a scat - sniffing dog helping to gather data to protect orcas
a lawsuit against a banana company -
restoration of Sea Otters and their effect on an ecosystem. -
wildfires in Canada sending smoke hundreds of miles -
Supreme Court’s horrible 5 - to
SUPREME COURT vs. CLEAN WATER ACT
We try to start every show with good news.
We have good news about
the restoration of bison to tribal lands,
a scat-sniffing dog helping to gather data to protect orcas,
a lawsuit against a banana company, and
restoration of Sea Otters and their effect on an ecosystem.
On the not-good-news front, we are disturbed to be proven right about climate crisis coming directly into our lives. People in the Western U.S.A. and Canada have been experiencing this each summer for years. The wildfires in Canada are sending smoke hundreds of miles, to where NYC was deemed the WORST air quality in the whole planet this week. Many news outlets are saying “see we told you climate crisis is real”. It's Eco-Logic that has been telling you this the longest.
The Supreme Court made a horrible 5-to-4 decision against the environment.
The conservative justices went out of their way to rewrite the Clean Water Act and gut wetlands protections. Even Justice Brett Kavanaugh found this ruling extreme, pointing out that the majority has replaced adjacent waters with adjoining waters — directly contradicting the plain text of the Clean Water Act. We would never have expected to be quoting Justice Kavanaugh in support of the environment, but his strict adherence to the text of the law makes clear the problem with the court’s decision.
Put simply, the Court’s atextual test—rewriting adjacent to mean adjoining—will produce real-world consequences for the waters of the United States and will generate regulatory uncertainty. I would stick to the text. There can be no debate, in my respectful view, that the key statutory term is adjacent and that adjacent wetlands is a broader category than adjoining wetlands. To be faithful to the statutory text, we cannot interpret adjacent wetlands to be the same thing as adjoining wetlands.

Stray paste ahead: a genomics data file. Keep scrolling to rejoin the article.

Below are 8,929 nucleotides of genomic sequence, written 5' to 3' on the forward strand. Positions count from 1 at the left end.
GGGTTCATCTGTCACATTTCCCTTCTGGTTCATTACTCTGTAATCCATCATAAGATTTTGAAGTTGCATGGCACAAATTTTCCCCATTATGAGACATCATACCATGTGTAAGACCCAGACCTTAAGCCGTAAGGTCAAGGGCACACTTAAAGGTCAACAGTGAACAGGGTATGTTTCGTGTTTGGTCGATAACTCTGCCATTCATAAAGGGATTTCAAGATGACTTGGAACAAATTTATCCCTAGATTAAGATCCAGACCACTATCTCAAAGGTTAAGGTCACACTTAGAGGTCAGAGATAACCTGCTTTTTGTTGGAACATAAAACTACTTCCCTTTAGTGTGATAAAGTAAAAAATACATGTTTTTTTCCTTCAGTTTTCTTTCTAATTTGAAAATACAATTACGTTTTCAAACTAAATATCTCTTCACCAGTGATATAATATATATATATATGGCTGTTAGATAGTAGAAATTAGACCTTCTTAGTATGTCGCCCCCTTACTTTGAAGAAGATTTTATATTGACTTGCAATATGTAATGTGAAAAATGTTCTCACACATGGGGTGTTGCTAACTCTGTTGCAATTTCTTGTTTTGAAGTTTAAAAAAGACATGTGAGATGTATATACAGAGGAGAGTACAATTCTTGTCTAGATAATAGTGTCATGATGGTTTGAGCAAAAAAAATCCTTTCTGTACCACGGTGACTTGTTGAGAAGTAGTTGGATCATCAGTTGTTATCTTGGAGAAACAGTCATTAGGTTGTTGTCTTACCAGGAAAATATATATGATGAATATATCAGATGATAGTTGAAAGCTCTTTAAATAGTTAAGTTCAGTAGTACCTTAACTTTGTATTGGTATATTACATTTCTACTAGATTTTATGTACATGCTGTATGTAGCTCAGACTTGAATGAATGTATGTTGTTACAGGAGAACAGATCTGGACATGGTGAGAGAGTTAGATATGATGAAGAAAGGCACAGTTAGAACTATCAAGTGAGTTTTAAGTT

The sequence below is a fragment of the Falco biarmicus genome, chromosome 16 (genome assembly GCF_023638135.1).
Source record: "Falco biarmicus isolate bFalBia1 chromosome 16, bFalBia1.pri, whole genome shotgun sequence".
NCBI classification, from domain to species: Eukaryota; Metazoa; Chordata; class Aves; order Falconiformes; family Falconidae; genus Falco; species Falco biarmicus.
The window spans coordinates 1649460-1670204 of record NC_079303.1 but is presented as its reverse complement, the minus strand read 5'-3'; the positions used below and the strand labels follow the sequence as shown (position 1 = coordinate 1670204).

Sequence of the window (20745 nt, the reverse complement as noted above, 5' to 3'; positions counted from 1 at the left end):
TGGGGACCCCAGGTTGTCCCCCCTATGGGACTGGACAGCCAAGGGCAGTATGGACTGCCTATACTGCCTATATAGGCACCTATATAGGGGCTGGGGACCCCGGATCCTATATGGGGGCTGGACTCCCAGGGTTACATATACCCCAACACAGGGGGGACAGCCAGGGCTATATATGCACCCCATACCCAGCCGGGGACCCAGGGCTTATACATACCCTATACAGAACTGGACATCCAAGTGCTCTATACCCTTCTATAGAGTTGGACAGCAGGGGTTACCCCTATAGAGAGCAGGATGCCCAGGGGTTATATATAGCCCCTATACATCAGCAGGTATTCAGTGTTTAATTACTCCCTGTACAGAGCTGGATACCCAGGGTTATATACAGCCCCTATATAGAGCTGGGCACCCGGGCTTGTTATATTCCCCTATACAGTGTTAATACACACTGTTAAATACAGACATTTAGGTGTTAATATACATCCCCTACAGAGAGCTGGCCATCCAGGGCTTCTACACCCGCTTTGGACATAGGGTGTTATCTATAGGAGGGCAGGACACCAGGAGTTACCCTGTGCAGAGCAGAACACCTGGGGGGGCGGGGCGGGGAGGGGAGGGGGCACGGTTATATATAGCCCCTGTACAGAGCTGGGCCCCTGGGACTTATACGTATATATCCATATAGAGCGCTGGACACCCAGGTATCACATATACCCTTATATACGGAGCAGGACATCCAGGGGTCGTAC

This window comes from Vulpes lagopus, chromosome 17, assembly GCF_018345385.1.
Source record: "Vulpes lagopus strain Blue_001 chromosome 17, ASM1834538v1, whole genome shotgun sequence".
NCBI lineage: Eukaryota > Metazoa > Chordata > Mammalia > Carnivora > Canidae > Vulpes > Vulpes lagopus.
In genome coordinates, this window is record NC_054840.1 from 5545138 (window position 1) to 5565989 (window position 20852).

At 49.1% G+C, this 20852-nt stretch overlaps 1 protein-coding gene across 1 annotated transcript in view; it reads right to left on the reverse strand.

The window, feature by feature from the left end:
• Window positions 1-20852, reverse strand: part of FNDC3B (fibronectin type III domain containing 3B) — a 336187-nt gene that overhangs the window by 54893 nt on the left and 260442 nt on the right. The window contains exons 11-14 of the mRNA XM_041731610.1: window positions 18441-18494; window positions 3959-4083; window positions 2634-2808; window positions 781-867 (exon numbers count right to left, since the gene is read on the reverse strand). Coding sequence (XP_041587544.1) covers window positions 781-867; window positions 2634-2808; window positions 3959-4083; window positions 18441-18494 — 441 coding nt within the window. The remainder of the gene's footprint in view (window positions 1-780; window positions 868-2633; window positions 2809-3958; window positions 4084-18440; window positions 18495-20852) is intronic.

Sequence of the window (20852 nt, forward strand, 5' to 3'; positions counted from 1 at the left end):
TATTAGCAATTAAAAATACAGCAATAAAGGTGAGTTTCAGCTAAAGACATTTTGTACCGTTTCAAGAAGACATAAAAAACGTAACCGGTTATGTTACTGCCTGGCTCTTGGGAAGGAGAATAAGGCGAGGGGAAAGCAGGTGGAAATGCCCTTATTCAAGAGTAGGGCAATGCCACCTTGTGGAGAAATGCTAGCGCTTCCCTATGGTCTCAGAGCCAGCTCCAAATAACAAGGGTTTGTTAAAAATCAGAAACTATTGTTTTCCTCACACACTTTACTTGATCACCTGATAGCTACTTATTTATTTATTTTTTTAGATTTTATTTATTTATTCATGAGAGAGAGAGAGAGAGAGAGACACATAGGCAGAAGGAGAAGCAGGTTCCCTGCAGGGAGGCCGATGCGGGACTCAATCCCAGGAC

We're joined by two wonderful experts from the Clearwater Board of Directors, a long-time environmental lawyer and a long-time environmental activist, who have both been analyzing this issue. Gareth Hougham is president of Hudson Valley Arts and Science and adjunct professor of environmental science at SUNY Purchase and a member of the Town of Ossining Planning Board. Dan Riesel is a founder of the first Environmental Protection Unit in the Department of Justice, having had an environmental law practice since 1970. He has taught environmental law and litigation at Cardozo and Columbia Law Schools for over a decade, and chairs the American Law Institute annual courses on environmental law and environmental litigation.
We also have environmental songs by Celtic Thunder—A Place in the Choir— and Sparks—Never Turn Your Back on Mother Earth.
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Gareth Hougham - president of Hudson Valley Arts and Science & Hudson Valley Stream Conservancy adjunct professor of environmental science at SUNY Purchase; member of the Town of Ossining Planning Board
Dan Riesel - cofounder of the first Environmental Protection Unit in the Department of Justice
Both are members of the Clearwater board of directors. -